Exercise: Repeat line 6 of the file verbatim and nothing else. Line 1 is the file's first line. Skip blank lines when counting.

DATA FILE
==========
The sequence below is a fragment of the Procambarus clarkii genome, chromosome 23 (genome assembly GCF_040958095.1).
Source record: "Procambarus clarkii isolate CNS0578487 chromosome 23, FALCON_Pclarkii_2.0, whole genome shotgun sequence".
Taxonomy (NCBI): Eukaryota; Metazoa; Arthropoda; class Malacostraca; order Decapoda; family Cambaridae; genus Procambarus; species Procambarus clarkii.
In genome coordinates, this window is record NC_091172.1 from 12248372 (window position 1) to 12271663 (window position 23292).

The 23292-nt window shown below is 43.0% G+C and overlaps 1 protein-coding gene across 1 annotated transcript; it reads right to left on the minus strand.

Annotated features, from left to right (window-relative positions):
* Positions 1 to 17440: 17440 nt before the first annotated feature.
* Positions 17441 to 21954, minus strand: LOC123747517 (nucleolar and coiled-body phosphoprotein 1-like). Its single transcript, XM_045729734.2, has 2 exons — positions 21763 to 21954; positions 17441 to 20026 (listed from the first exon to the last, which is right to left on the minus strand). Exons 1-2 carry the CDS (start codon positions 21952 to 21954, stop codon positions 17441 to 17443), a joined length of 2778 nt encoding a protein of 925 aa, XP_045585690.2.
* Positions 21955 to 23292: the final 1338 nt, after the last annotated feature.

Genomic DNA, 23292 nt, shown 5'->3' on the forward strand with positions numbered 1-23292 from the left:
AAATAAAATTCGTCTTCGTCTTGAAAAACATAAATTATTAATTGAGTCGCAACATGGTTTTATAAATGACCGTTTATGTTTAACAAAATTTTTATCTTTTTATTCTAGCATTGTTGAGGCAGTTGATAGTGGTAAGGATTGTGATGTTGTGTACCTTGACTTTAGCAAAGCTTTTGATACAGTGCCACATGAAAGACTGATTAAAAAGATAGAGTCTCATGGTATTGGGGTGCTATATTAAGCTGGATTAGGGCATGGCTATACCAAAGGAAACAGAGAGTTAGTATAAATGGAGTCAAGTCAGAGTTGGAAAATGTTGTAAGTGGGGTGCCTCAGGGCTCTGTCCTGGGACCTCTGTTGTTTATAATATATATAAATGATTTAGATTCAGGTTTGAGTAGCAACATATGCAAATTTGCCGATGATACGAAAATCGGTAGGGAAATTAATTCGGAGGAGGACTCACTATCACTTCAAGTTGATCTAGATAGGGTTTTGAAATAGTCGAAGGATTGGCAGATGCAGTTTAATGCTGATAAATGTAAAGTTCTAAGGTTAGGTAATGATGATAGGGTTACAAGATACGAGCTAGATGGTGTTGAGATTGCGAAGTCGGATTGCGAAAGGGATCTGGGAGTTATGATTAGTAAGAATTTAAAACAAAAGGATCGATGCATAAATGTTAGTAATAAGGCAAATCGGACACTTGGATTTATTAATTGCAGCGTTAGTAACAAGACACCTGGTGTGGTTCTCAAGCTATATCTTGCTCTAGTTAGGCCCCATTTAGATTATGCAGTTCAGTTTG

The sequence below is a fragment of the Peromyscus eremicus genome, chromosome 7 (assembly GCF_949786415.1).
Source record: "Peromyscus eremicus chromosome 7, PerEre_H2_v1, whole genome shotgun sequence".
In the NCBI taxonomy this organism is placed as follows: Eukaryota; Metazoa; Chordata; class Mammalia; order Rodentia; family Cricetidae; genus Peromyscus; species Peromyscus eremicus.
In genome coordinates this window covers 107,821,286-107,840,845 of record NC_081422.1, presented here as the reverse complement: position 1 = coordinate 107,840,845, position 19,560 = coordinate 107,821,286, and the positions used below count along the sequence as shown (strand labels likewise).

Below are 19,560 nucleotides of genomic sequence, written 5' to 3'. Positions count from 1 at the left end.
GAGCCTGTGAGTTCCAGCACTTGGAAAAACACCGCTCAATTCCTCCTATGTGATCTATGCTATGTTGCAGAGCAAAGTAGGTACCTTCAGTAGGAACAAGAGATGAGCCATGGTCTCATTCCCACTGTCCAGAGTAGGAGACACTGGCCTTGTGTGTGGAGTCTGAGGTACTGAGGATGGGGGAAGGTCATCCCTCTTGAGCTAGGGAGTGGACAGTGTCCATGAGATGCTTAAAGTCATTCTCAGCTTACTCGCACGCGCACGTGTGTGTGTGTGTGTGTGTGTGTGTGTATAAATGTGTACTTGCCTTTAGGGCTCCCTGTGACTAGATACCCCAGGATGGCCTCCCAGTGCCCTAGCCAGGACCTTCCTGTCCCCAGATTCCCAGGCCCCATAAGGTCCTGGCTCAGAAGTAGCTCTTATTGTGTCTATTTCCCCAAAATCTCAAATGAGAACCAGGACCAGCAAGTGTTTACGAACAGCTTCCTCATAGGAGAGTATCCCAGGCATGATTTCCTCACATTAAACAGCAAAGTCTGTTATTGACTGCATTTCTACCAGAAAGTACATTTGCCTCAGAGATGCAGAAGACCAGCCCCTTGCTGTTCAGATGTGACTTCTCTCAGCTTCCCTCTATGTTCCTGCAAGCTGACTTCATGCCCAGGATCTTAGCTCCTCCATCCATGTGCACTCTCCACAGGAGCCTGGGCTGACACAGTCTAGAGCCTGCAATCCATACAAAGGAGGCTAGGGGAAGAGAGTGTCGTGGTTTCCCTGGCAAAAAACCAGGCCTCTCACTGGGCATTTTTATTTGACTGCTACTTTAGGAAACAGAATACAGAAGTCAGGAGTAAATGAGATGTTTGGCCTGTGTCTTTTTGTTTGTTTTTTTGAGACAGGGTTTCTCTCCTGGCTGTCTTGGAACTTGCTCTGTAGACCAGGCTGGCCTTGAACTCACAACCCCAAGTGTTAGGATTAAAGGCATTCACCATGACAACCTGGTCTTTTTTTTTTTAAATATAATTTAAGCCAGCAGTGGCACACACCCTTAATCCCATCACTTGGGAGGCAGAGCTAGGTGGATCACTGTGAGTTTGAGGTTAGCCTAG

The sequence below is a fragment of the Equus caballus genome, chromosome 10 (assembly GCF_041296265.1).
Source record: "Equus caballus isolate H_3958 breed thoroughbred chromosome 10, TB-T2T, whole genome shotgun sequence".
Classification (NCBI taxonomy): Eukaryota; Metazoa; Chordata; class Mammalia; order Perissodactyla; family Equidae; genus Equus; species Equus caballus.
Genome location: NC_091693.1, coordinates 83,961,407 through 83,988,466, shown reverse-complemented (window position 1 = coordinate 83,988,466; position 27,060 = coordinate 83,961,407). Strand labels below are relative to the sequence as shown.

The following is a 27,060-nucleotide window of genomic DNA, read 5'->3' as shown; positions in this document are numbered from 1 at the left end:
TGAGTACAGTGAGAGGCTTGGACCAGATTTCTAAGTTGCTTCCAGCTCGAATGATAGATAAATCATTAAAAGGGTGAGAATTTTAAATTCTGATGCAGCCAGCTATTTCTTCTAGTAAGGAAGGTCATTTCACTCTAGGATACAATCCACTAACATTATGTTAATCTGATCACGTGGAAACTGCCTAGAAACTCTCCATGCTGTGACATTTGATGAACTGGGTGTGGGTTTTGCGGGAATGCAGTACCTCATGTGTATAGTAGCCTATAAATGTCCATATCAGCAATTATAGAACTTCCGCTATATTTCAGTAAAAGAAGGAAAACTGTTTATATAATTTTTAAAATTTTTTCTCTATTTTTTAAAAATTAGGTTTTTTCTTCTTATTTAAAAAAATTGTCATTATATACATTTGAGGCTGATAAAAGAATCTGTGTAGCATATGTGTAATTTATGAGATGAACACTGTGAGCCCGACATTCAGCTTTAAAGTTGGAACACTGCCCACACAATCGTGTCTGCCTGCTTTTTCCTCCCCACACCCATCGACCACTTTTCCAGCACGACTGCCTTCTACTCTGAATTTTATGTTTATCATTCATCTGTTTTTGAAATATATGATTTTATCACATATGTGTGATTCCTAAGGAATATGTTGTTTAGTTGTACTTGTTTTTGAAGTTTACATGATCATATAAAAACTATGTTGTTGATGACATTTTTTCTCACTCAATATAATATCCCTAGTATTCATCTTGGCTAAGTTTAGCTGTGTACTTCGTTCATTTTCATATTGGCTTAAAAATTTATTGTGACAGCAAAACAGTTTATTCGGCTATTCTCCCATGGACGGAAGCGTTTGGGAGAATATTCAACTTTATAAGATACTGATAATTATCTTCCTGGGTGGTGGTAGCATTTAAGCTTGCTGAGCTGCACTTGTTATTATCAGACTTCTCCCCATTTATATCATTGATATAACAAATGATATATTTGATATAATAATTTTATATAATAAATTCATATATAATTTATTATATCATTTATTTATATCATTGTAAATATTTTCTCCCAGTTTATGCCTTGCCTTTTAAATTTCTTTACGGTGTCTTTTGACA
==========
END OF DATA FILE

Annotated features, from left to right (window-relative positions):